While the term "cattle rustling" may evoke images of the Wild West and cowboy confrontations, the reality is that this age-old crime continues to plague the modern livestock industry. With the current economic climate driving up cattle prices, these valuable animals have become sought-after commodities for criminals looking to make a quick profit. Despite advancements in technology and law enforcement, cattle theft remains a persistent issue, impacting ranchers across the United States.
In today's context, cattle rustling has taken on a new dimension, driven by the lucrative nature of the livestock trade. The strategic targeting of cattle, driven by their rising market value, has transformed them into a highly sought-after "hot" commodity. As a result, the livestock industry faces a renewed challenge in safeguarding its herds from organized criminal activity.
To combat this ongoing threat, brand committees and livestock boards have emerged as key players in the identification and ownership of livestock. These entities play a crucial role in tracing ownership and should be immediately informed when livestock goes missing or is suspected to be stolen. While the occasional wandering cow is not uncommon, the numbers presented highlight a more sinister reality.
In the year 2023 alone, alarming figures reveal that 454 head of cattle have been reported missing or stolen in Nebraska, 177 in Montana, 74 in North Dakota, and 71 in South Dakota. Wyoming's experience over the years has been no less disconcerting, with nearly 4,000 head of livestock reported missing between 2017 and 2022, as documented by the Wyoming Livestock Board and local news sources.
The issue of brand inspection further complicates the fight against cattle rustling. Triggered by changes in ownership or out-of-state travel, brand inspections are designed to track livestock movement. However, the presence of partial brand inspection areas in certain states, such as Nebraska and South Dakota, provides opportunities for thieves to exploit gaps in regulations. Criminal investigator CJ Fell warns that thieves can easily gather and transport cattle across state lines, taking advantage of non-brand areas to evade detection.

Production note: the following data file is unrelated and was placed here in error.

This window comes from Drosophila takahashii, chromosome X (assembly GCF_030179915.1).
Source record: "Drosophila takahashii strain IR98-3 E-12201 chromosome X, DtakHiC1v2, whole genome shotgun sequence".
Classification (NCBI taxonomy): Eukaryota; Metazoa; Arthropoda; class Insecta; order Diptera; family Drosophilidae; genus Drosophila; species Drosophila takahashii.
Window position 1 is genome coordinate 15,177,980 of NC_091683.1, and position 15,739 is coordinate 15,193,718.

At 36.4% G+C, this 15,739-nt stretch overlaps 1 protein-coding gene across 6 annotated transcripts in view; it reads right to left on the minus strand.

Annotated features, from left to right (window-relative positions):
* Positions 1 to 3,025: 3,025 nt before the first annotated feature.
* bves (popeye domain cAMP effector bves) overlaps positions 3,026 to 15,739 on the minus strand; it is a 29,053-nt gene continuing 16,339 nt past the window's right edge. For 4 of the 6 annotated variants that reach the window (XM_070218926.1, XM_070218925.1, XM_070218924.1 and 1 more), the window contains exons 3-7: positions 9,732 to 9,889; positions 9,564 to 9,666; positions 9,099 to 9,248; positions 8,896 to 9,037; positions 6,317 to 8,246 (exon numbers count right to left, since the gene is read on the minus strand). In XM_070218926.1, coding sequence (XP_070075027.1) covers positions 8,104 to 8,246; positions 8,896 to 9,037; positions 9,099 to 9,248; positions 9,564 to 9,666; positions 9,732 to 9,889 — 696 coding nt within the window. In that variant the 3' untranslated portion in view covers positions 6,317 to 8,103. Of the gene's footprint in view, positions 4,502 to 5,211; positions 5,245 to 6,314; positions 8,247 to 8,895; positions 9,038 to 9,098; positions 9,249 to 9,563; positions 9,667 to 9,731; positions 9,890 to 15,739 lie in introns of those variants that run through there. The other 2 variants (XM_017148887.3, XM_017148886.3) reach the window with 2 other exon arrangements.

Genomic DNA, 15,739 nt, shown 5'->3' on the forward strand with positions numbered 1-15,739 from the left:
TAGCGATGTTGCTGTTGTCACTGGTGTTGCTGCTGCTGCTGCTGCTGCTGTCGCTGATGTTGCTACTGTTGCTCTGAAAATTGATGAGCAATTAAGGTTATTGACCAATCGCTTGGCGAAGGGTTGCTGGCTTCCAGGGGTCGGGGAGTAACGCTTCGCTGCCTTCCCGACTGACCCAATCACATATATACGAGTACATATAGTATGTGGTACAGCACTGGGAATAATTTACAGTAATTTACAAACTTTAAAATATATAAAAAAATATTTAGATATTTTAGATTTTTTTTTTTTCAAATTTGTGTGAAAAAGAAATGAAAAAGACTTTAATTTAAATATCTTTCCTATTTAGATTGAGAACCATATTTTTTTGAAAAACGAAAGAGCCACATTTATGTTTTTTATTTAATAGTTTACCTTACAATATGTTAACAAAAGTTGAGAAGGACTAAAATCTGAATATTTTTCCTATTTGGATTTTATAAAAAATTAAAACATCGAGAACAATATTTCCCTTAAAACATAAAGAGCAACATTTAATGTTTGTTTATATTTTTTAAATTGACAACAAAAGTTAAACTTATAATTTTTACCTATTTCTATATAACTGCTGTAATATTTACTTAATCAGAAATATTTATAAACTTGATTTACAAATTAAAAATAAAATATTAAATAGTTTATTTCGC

Timing is identified as a significant challenge in addressing cattle theft. Steve True, director of the Wyoming Livestock Board, highlights that often, by the time missing cattle are noticed, it becomes a cold case, severely limiting the chances of recovery.
States with formal brand inspection systems, including Arizona, California, Colorado, and others, provide a measure of protection against cattle theft by creating a traceable ownership record. However, a considerable number of states across the U.S. lack such formal systems, leaving livestock owners vulnerable.
Cattle theft takes various forms, from simple loading onto trailers to more gruesome cases where thieves slaughter the animals on-site for their meat. While the latter is less frequent, incidents occur annually. In a recent case in southwestern Wyoming, thieves butchered a calf, taking specific cuts of meat while discarding the rest of the carcass. The calf's ear was also removed to eliminate evidence of an ear tag.
To safeguard their herds, cattle producers are encouraged to keep meticulous records. The use of a brand, a traditional method of livestock identification, is crucial for tracing ownership. Ben Eggleston of the Texas and Southwestern Cattle Raisers Association (TSCRA) emphasizes that cattle without branding are easy targets for theft. Implementing measures such as locking gates, pastures, and corrals, along with permanent identification of livestock and equipment, can serve as deterrents to criminals.
Regrettably, some victims of agricultural theft are acquainted with the culprits. This personal betrayal underscores the need to be cautious about business associations within the industry. In case of suspected cattle theft, authorities should be immediately alerted to increase the chances of recovering stolen property. For many ranchers, raising cattle is not just a livelihood; it's a legacy. Protecting that legacy from the clutches of modern cattle rustlers remains an ongoing and personal battle.